A product shot for a personal project for a member of the United Irish Societies of Greater Cleveland, the committee that organizes the annual Cleveland St. Patrick’s Day Parade. This is the awards medallion presented to unit leaders and others who distinguish themselves either in the parade or for their selfless work assisting the committee.
Headshots aren’t what they used to be – black and white, 8×10, printed on glossy photo paper and handed out at auditions. Technology has changed all of that.
Nowadays, a headshot can come in a variety of formats, sizes and genres. There’s the classic black and white 8×10 – or 5×7. Or the color 8×10. Or the four-shot composite – B&W or color – with one large image and three others to either show the “off-duty” actor and three character shots OR a three or four image composite to show a bit of the actor’s range.
The printed headshot is approaching dinosaur status. Yes, they’re still used like business cards – sometimes with an actor’s resume on the reverse. But most times now, a headshot or headshot composite is an electronic document submitted via e-mail or online.
The important thing is that performers have SOMEthing to submit. And I don’t mean images captured with an iPhone or an Android. Not because they’re captured with a smartphone camera – there is no argument that camera phones are getting better and better all the time. As a photographer, I welcome that. The stuff I’ve been able to capture on my iPhone 6plus is phenomenal. And that’s a good thing.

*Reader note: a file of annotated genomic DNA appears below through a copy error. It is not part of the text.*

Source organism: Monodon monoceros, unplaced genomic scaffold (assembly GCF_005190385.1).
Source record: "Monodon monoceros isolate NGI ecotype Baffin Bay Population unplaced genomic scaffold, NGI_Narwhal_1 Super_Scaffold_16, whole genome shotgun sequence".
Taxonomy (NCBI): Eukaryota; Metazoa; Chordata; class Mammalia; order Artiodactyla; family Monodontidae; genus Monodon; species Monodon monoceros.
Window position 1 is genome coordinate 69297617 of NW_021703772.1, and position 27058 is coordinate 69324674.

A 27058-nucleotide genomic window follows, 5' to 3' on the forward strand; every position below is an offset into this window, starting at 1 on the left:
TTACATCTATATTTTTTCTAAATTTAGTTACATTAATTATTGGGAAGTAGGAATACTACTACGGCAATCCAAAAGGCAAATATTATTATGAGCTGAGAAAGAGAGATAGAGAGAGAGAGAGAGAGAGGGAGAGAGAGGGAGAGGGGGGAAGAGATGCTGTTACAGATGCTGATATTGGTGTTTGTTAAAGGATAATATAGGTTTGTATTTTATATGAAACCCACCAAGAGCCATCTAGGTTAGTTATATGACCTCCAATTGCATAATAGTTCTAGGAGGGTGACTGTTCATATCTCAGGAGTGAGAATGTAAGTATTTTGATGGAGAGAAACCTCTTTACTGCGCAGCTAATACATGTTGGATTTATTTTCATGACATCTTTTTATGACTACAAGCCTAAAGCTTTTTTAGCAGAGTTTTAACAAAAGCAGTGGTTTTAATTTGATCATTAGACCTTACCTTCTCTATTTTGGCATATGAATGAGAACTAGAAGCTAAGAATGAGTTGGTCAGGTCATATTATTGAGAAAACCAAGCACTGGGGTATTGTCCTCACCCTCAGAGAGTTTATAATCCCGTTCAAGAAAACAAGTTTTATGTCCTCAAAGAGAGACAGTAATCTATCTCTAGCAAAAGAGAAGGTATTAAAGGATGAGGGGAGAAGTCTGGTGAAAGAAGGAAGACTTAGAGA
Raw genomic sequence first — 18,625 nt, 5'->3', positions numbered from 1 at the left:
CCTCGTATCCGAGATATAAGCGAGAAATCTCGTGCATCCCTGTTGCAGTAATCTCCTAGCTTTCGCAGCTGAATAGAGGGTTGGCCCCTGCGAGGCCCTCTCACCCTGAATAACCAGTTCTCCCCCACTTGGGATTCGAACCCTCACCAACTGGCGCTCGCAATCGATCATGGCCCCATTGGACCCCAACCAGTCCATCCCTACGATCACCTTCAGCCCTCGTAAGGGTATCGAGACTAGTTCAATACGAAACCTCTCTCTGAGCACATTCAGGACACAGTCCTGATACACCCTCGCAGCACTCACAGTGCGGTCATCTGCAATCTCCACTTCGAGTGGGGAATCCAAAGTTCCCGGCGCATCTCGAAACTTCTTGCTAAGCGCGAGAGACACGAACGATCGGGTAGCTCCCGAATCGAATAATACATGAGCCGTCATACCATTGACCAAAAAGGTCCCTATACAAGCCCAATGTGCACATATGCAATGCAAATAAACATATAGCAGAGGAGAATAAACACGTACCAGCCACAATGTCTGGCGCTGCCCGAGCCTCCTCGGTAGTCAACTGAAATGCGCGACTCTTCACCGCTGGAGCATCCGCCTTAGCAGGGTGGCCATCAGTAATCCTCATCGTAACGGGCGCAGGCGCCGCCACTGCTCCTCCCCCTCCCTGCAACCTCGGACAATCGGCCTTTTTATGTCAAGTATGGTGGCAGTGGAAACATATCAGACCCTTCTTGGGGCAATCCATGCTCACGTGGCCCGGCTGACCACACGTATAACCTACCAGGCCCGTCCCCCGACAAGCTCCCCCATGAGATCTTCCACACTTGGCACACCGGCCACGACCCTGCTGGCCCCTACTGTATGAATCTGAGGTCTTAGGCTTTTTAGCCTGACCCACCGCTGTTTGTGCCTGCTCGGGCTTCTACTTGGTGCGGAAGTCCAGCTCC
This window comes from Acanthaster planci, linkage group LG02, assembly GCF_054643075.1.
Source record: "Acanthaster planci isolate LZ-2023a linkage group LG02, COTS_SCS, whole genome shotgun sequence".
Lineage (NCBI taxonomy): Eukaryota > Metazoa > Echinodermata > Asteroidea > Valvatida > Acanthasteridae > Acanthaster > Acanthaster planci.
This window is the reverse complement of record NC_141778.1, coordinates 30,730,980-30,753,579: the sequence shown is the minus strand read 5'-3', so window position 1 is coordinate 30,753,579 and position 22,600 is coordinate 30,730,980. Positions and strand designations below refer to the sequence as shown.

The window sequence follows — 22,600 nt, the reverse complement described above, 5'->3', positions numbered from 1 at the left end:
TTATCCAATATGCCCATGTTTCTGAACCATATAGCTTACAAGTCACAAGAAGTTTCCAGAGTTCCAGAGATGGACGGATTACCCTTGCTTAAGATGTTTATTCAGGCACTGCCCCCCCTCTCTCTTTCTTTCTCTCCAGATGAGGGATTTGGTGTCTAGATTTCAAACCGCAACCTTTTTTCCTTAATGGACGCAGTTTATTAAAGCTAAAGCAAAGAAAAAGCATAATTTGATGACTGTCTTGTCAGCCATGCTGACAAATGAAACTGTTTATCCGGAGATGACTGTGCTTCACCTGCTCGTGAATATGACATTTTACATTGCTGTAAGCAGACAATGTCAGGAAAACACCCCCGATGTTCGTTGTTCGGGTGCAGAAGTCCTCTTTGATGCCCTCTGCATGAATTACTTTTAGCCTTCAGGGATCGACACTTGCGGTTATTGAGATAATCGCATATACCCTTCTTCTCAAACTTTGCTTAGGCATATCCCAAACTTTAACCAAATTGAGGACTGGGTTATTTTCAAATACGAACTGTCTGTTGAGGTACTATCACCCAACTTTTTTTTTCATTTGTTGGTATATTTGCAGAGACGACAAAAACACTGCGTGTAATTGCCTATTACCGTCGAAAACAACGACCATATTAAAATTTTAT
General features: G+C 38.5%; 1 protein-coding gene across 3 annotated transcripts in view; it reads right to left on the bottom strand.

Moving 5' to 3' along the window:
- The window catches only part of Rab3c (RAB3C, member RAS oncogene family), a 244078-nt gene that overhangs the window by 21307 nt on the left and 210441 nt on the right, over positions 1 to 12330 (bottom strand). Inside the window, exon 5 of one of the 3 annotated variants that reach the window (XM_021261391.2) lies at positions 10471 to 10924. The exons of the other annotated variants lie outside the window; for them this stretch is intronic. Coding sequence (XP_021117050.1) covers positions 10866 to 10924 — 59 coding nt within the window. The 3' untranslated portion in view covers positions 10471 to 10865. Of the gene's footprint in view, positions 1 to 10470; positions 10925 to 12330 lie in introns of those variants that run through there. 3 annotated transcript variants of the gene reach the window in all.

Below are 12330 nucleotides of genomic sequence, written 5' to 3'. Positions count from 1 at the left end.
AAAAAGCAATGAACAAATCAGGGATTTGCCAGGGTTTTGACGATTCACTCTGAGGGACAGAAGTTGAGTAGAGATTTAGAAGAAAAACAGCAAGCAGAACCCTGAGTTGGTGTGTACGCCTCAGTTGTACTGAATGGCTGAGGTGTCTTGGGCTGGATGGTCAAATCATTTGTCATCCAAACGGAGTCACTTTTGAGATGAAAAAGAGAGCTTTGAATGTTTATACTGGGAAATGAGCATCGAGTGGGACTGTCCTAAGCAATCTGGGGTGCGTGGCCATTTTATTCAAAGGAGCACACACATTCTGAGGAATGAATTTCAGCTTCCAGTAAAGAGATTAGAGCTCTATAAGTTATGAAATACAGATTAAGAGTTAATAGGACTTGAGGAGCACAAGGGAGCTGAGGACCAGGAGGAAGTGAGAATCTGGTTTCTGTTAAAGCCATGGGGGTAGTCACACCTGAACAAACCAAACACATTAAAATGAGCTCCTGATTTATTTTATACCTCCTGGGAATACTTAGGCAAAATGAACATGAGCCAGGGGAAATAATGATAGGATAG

What I’m talking about is the operator. Equipment is equipment. A professional image you’re relying on to get you roles – a.k.a. business – still has to be captured properly. A crappy image is a crappy image no matter how expensive or complicated the camera you use for the capture. If you don’t know how to light it, how to compose it, how to process it after the shoot – then the result will suffer. That’s where a photography pro comes in.
The triptych image above is but one form for submitting a headshot to prospective theatrical decision-makers. There’s probably no wrong format. But whatever format you choose, the pics had better be good. That’s your edge. That’s what will set an actor apart from the rest. Not the configuration, but good images that reveal you – coaxed by a patient photographer during the shoot, lit properly and processed in the digital darkroom to accentuate your best features.
If you like, you can leave it to chance and use your phone. Or you can make a small investment in your career and let a pro help you. It’s your choice.